The FPC further noted that yet another referral to the CJEU has been made by Arnold J in the co-pending case in the U.K.; see [2017] EWHC 13 (Pat). Undoubtedly, Arnold J has immense knowledge and experience in SPC matters. The FPC took the fact that Arnold J again seeks advice from the CJEU on the question

What are the criteria for deciding whether ‘the product is protected by a basic patent in force’ in Article 3(a) of the SPC Regulation?

as a further indication of the substantial uncertainty even in the EU. In the court’s view, an attempt to harmonise the Swiss practice in alignment with Medeva would not improve legal certainty and consistency.

  1. Application of the Medeva principles in the case at hand would not give a clear result

Finally, the FPC holds that it was unclear whether or not the unspecific reference to ‘optionally other therapeutic ingredients’ in claim 27 of the basic patent would be sufficient to meet the CJEU’s criteria, i.e. ‘specified in the wording of the claim’.

In sum:

The FPC holds that if harmonisation with the CJEU case-law should be made at all, it would be too early: In the court’s view, there is just not yet a comprehensible and practicable case-law to align with.

Sollte überhaupt eine Harmonisierung mit der EuGH-Rechtsprechung in Betracht gezogen werden, scheint deshalb auf jeden Fall der Zeitpunkt, die Schweizer Rechtsprechung anzupassen, verfrüht, solange seitens des EuGH nicht eine nachvollziehbare und eindeutig umsetzbare Rechtsprechung vorliegt. Ein Versuch der Übernahme der Rechtsprechung des EuGH im gegenwärtigen Zeitpunkt würde nur eine Erhöhung der Rechtsunsicherheit nach sich ziehen. […] Deshalb ist, jedenfalls solange keine etablierte und die Rechtssicherheit sowohl für die Antragsteller als auch für die Dritten erhöhende Rechtsprechung des EuGH vorliegt, eine Änderung der Schweizer Rechtsprechung in keiner Weise angezeigt. Die strengen Voraussetzungen für eine Praxisänderung [BGE 138 III 270 , r. 2.2.2] sind eindeutig nicht erfüllt.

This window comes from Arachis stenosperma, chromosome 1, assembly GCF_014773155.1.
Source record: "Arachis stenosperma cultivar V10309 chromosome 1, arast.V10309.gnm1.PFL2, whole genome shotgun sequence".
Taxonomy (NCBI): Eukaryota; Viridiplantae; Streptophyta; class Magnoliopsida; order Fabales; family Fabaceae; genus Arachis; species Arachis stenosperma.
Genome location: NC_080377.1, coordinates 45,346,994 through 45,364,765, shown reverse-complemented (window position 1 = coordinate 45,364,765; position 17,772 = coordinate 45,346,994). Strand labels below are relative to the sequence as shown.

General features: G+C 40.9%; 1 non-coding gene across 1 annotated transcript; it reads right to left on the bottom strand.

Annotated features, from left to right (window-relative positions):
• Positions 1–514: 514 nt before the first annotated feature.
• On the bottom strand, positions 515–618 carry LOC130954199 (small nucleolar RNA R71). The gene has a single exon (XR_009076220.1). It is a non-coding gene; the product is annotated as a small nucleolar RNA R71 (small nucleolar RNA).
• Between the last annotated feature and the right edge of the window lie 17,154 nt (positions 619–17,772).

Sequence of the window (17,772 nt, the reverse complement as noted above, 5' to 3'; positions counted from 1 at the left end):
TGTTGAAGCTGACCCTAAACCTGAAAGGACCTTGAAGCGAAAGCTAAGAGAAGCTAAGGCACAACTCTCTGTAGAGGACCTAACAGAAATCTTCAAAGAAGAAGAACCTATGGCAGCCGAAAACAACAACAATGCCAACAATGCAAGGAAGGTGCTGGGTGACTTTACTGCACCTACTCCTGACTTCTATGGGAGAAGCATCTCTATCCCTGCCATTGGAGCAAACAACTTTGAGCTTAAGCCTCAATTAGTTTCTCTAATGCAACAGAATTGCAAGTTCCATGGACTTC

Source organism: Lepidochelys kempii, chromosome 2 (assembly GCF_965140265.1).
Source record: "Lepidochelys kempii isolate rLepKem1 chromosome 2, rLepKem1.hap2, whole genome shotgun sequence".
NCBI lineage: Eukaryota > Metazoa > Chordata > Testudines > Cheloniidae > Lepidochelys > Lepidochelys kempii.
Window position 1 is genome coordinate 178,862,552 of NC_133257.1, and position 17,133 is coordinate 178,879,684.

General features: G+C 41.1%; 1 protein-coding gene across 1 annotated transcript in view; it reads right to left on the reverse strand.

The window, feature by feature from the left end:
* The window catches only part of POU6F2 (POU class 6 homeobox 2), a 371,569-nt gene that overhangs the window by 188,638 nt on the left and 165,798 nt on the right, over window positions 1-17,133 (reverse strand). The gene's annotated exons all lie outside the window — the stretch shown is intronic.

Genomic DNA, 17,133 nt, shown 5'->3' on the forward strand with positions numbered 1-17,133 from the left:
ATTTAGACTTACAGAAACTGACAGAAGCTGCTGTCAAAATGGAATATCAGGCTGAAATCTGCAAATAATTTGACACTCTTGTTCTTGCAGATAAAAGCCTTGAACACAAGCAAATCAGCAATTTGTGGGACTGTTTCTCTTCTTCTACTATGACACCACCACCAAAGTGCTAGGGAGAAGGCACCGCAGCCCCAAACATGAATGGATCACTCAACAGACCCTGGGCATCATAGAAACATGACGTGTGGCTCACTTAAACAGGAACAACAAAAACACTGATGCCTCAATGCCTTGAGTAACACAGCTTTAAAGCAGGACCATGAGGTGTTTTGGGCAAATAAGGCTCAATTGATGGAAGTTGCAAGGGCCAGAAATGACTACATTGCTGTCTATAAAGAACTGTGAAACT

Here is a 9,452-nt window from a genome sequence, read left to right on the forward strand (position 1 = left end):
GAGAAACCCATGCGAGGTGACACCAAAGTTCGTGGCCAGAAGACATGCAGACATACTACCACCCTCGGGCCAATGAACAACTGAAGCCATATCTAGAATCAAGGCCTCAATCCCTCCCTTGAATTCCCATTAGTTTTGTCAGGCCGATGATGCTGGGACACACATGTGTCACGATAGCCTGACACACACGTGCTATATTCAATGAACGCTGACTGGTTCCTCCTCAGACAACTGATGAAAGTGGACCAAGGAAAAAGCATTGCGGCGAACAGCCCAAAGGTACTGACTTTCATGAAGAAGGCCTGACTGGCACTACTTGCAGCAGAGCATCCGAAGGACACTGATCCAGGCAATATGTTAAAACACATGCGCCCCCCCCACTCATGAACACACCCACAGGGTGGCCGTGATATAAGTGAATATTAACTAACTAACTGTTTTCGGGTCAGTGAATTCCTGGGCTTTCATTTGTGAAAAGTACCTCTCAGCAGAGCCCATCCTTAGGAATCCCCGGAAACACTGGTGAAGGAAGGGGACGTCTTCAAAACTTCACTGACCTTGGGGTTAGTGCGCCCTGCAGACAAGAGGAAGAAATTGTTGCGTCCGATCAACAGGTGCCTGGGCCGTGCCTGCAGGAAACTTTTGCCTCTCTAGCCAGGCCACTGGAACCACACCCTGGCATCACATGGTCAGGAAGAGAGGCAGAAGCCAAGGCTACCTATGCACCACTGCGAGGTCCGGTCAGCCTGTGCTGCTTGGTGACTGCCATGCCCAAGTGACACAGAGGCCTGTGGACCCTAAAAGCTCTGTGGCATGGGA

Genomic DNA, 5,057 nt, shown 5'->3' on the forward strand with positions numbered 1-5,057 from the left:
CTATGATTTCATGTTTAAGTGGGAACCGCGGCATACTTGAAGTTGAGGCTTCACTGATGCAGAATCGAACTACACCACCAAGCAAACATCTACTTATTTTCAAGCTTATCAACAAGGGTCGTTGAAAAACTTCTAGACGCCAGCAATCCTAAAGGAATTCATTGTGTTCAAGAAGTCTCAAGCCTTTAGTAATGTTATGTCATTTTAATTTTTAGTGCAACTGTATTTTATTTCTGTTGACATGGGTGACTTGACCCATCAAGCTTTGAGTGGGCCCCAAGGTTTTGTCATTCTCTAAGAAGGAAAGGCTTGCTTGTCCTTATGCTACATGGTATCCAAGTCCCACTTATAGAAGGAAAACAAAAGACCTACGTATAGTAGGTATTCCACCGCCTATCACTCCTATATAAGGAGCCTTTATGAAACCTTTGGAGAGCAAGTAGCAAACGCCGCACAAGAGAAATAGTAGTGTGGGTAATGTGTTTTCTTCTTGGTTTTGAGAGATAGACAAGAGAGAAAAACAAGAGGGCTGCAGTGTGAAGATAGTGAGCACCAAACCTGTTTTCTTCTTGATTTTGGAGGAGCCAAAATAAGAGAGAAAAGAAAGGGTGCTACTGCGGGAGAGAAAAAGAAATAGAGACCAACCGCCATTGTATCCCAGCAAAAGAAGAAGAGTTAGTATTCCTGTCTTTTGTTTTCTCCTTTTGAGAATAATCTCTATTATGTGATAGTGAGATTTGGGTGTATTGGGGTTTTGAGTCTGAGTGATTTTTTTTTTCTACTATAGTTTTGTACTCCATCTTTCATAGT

Two further aspects of the decision relate to the costs:

First, the parties had agreed on the English language to be used by the parties; Art. 36(3) PatCA. The main hearing, however, was held in German on request of the defendant. This required translation at the main hearing, and the defendant has to bear the costs for the interpreter.

That’s not much …

Second, the FPC did not order any reimbursement of expenses incurred by defendant’s patent attorney. Note that expenses for assisting patent attorneys are not reimbursed  according to a tariff (unlike the compensation for legal representation); see Art. 3 lit. a and Art. 9(2) CostR-PatC.

The requested amount has to be specified and substantiated, preferably by means of a detailed debit note. This has not been done, and the FPC accordingly did not award reimbursement of such unspecified and unsubstantiated expenses for the assisting patent attorney.

The decision is not yet final.

Reported by Martin WILMING


Case No. O2017_001 ¦ Decision of 3 October 2017 ¦ “Nichtigkeit eines ESZ; Überprüfung der bisherigen Rechtsprechung zu Kombinationspräparaten; Klageabweisung”

Mepha Pharma AG ./. Gilead Sciences Inc.

Panel of Judges:

  • Dr. Dieter BRÄNDLE
  • Dr. Tobias BREMI
  • Dr. Christoph GASSER
  • Prof. Dr. Daniel KRAUS
  • Marco ZARDI


  • Dr. Tobias BREMI

Court Clerk:


Representative(s) of Plaintiff:

Representative(s) of Defendant:

  • Dr. Simon HOLZER (MLL)
  • Dr. Kilian SCHÄRLI (MLL)
  • Dr. Michael RITSCHER (MLL)
  • Dr. Andreas SCHÖLLHORN (LS Partner), assisting in patent matters


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5 Replies to “The ‘infringement test’ is (still) alive in Switzerland, surrounded by post-Medeva EU”

  1. that‘s a bit too simple, in my humble opinion. the law in the EU and Switzerland requires that the „product as such“ be protected, not just „the product“. that must make a difference, and that‘s what Medeva is all about.

  2. Well, the ‘infringement test’ is almost dead now. The Supreme Court changed its practice and held that the ‘infringement test’ shall no longer be applicable – except for those SPCs which have been granted under the prior regime. The decision is not yet published; 4A_576/2017 of June 11, 2018. See Simon Holzer’s early comments here: